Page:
You also need to grasp that the S&P has grown by 8% annually, but not your economy, and if you take all those useless service industries such as banking out, and consider only them who create real value, and consider the growth of population, you might be at 1% growth. It's still a bubble with 90% air and little substance.
"You know, Paul, Reagan proved that deficits don't matter." Dick Cheney
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#4
Q Wrote:You might try to understand that capitalism possibly run into a wall with this crisis. There can't possibly be no more growth as we knew it. We're running out of resources, and the destruction of the environment has gone too far.
Yes, capitalism has its ups and downs. The are called cycles, bubbles and crashes.

Yet, socialism or communism has only a downward direction for the economic well being of its populace. You may quote Sweden as a contradiction, but it recently adopted Reganomics as regards its industrial tax strategy. In addition, the exception proves the rule. A mistake made by a command economy (or any government) is more costly than a mistake made by a few companies.
Jefferson: I place economy among the first and important virtues, and public debt as the greatest of dangers. To preserve our independence, we must not let our rulers load us with perpetual debt. We must make our choice between economy and liberty, or profusion and servitude. If we can prevent the government from wasting the labors of the people under the pretense of caring for them, they will be happy.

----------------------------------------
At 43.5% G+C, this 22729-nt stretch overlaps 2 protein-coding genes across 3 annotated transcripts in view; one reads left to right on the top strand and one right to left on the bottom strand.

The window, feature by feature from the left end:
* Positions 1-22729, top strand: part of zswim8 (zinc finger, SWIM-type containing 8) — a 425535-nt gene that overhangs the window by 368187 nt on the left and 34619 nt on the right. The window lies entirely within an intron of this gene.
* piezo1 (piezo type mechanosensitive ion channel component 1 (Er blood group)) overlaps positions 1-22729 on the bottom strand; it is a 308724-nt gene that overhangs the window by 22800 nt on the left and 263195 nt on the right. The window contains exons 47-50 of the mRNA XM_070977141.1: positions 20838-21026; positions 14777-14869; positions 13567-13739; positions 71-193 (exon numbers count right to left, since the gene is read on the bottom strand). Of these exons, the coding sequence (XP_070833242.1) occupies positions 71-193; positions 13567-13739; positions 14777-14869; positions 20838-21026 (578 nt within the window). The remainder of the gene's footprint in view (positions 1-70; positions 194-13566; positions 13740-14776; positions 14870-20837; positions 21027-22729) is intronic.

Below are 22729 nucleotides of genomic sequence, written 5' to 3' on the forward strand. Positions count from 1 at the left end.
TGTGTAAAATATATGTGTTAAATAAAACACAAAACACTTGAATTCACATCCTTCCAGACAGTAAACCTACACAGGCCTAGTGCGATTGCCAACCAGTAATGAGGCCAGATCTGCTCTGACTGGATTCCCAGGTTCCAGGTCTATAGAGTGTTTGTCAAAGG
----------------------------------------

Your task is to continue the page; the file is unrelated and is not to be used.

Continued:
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#5
We are almost amongst the ten worst crashes in history, S&P came down from 1,576 a year ago to 996 yesterday. A little patience please, we're still at the very start of the process that'll bring you down to the 3th world standarts the elderly remember from the Great Depression. :lol:

Americans' retirement plans have lost as much as $2 trillion in the past 15 months — about 20 percent of their value

jt,
that's a bold statement, Sweden deregulating in the style of Alzheimer Ronald. Got a link? All five Scandinavian countries have adopted that socialist approach to capitalism, and apart from Norway, none of them can boast your natural resources. However, all of them are wealthier than you. Strangely, have you heared any of the Job's news from Scandinavia that bedevil you so much at present?

You know what's not fair? The economic crisis of the late 90s in the communist nations wasn't by far what it is now in capitalism. We politely asked our leaders to quit in order to try a whole different approach, and quit they did. I guess yours and our leaders asked the same today, would rather bring forward the guns. Of course, you're a lot more indoctrinated with the rightness of your ways than we were, so I don't believe you ever start to think. Wink1